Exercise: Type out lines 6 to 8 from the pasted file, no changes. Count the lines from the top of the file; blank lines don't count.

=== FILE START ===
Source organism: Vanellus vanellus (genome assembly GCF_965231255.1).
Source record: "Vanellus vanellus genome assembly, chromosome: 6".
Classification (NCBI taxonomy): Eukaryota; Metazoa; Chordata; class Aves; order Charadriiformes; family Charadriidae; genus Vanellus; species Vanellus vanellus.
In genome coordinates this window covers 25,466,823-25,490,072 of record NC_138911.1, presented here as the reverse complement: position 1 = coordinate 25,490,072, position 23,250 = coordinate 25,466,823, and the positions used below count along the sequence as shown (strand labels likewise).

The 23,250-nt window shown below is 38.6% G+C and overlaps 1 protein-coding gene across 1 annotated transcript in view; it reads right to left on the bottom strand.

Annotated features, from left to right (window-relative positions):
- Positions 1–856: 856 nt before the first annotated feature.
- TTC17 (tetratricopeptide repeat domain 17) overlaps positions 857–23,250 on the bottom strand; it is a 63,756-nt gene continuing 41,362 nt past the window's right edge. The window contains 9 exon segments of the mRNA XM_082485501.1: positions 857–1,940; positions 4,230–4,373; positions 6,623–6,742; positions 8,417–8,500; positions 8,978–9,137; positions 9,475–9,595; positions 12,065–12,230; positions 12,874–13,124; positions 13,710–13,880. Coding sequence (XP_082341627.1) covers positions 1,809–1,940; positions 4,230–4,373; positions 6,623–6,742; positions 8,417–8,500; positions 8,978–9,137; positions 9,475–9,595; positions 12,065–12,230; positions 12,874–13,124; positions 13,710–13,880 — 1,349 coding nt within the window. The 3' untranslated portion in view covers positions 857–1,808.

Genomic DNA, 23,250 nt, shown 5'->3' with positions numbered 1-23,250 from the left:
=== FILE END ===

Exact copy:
Annotated features, from left to right (window-relative positions):
- Positions 1–856: 856 nt before the first annotated feature.
- TTC17 (tetratricopeptide repeat domain 17) overlaps positions 857–23,250 on the bottom strand; it is a 63,756-nt gene continuing 41,362 nt past the window's right edge. The window contains 9 exon segments of the mRNA XM_082485501.1: positions 857–1,940; positions 4,230–4,373; positions 6,623–6,742; positions 8,417–8,500; positions 8,978–9,137; positions 9,475–9,595; positions 12,065–12,230; positions 12,874–13,124; positions 13,710–13,880. Coding sequence (XP_082341627.1) covers positions 1,809–1,940; positions 4,230–4,373; positions 6,623–6,742; positions 8,417–8,500; positions 8,978–9,137; positions 9,475–9,595; positions 12,065–12,230; positions 12,874–13,124; positions 13,710–13,880 — 1,349 coding nt within the window. The 3' untranslated portion in view covers positions 857–1,808.